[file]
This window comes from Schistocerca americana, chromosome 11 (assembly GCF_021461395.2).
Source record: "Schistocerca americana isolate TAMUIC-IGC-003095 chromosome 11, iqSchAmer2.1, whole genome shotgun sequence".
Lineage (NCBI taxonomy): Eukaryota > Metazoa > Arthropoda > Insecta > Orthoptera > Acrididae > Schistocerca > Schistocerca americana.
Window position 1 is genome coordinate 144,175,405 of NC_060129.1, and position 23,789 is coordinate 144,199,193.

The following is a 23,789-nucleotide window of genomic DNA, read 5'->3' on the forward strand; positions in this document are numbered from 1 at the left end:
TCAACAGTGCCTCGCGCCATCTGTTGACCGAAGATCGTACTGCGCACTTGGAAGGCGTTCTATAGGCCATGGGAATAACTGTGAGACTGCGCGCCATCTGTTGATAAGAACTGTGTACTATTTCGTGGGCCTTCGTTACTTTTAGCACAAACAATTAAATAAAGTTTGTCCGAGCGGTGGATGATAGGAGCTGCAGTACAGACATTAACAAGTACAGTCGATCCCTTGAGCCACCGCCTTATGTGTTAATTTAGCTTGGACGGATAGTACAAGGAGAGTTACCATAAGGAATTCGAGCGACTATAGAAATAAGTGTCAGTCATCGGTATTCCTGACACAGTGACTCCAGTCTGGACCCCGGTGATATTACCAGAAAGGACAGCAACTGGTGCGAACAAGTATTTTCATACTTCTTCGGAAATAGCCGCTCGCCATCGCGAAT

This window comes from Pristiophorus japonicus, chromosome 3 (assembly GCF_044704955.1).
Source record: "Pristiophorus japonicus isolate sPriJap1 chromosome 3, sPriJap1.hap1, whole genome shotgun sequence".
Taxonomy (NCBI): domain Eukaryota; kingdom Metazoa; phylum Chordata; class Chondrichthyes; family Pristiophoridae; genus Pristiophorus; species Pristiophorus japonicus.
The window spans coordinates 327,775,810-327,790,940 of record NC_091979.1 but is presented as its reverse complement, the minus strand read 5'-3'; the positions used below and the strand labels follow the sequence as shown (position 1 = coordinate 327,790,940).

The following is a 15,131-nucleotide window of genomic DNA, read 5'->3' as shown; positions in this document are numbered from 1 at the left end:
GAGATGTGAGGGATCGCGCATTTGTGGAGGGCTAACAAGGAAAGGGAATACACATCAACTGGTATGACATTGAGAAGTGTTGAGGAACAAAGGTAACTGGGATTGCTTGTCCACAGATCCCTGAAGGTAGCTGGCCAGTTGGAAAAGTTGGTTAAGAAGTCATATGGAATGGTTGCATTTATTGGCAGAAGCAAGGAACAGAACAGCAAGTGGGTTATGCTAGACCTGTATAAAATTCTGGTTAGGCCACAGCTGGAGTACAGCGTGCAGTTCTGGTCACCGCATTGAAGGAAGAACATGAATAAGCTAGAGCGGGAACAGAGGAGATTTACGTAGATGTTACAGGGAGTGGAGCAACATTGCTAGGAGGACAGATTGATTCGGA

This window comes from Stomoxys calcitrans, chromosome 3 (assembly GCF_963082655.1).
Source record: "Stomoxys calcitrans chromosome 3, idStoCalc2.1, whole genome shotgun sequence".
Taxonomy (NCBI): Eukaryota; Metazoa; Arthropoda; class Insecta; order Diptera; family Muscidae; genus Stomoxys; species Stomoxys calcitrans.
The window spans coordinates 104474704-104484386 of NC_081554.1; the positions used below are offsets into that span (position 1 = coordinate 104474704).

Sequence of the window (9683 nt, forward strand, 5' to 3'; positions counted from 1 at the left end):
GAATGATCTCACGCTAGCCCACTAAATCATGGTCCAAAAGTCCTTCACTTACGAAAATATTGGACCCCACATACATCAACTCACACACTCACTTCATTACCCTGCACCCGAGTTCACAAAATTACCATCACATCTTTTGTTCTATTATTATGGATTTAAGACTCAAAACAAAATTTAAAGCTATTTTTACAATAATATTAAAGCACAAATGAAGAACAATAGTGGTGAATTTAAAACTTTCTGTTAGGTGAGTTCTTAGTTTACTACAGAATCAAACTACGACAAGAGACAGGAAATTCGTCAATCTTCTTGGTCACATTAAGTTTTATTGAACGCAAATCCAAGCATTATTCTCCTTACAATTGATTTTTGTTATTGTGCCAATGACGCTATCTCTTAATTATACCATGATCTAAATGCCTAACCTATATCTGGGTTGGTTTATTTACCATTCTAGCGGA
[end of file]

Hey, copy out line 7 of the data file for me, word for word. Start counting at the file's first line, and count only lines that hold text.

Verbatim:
This window comes from Pristiophorus japonicus, chromosome 3 (assembly GCF_044704955.1).